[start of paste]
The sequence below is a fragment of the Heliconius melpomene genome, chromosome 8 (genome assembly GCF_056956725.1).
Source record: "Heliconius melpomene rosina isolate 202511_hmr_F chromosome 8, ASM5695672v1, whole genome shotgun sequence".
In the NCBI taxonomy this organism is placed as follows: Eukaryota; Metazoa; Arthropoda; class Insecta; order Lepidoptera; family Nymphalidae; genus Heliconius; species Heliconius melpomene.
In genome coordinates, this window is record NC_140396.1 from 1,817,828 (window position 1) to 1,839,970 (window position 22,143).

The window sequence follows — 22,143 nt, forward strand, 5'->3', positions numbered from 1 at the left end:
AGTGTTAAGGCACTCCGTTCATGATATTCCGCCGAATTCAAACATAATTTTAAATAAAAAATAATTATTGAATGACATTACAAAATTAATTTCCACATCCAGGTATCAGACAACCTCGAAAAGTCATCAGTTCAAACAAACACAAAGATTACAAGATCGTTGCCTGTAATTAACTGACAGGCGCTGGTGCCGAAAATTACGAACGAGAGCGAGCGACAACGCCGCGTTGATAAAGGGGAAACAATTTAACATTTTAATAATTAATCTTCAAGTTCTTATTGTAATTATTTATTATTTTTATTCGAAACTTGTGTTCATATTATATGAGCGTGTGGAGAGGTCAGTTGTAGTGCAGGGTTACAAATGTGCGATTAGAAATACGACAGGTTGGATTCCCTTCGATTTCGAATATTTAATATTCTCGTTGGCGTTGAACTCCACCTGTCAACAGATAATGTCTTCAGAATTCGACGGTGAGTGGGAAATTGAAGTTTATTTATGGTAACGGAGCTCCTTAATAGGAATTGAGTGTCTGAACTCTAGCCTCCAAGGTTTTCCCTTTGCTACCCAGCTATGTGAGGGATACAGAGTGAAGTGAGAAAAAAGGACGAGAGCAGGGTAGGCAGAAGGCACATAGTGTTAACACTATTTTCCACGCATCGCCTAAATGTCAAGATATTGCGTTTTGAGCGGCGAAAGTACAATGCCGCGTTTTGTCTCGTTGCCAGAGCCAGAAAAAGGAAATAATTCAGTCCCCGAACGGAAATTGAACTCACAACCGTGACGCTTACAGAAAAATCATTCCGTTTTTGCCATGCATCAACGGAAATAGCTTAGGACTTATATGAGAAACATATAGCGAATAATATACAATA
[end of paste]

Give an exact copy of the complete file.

The sequence below is a fragment of the Heliconius melpomene genome, chromosome 8 (genome assembly GCF_056956725.1).
Source record: "Heliconius melpomene rosina isolate 202511_hmr_F chromosome 8, ASM5695672v1, whole genome shotgun sequence".
In the NCBI taxonomy this organism is placed as follows: Eukaryota; Metazoa; Arthropoda; class Insecta; order Lepidoptera; family Nymphalidae; genus Heliconius; species Heliconius melpomene.
In genome coordinates, this window is record NC_140396.1 from 1,817,828 (window position 1) to 1,839,970 (window position 22,143).

The window sequence follows — 22,143 nt, forward strand, 5'->3', positions numbered from 1 at the left end:
AGTGTTAAGGCACTCCGTTCATGATATTCCGCCGAATTCAAACATAATTTTAAATAAAAAATAATTATTGAATGACATTACAAAATTAATTTCCACATCCAGGTATCAGACAACCTCGAAAAGTCATCAGTTCAAACAAACACAAAGATTACAAGATCGTTGCCTGTAATTAACTGACAGGCGCTGGTGCCGAAAATTACGAACGAGAGCGAGCGACAACGCCGCGTTGATAAAGGGGAAACAATTTAACATTTTAATAATTAATCTTCAAGTTCTTATTGTAATTATTTATTATTTTTATTCGAAACTTGTGTTCATATTATATGAGCGTGTGGAGAGGTCAGTTGTAGTGCAGGGTTACAAATGTGCGATTAGAAATACGACAGGTTGGATTCCCTTCGATTTCGAATATTTAATATTCTCGTTGGCGTTGAACTCCACCTGTCAACAGATAATGTCTTCAGAATTCGACGGTGAGTGGGAAATTGAAGTTTATTTATGGTAACGGAGCTCCTTAATAGGAATTGAGTGTCTGAACTCTAGCCTCCAAGGTTTTCCCTTTGCTACCCAGCTATGTGAGGGATACAGAGTGAAGTGAGAAAAAAGGACGAGAGCAGGGTAGGCAGAAGGCACATAGTGTTAACACTATTTTCCACGCATCGCCTAAATGTCAAGATATTGCGTTTTGAGCGGCGAAAGTACAATGCCGCGTTTTGTCTCGTTGCCAGAGCCAGAAAAAGGAAATAATTCAGTCCCCGAACGGAAATTGAACTCACAACCGTGACGCTTACAGAAAAATCATTCCGTTTTTGCCATGCATCAACGGAAATAGCTTAGGACTTATATGAGAAACATATAGCGAATAATATACAATA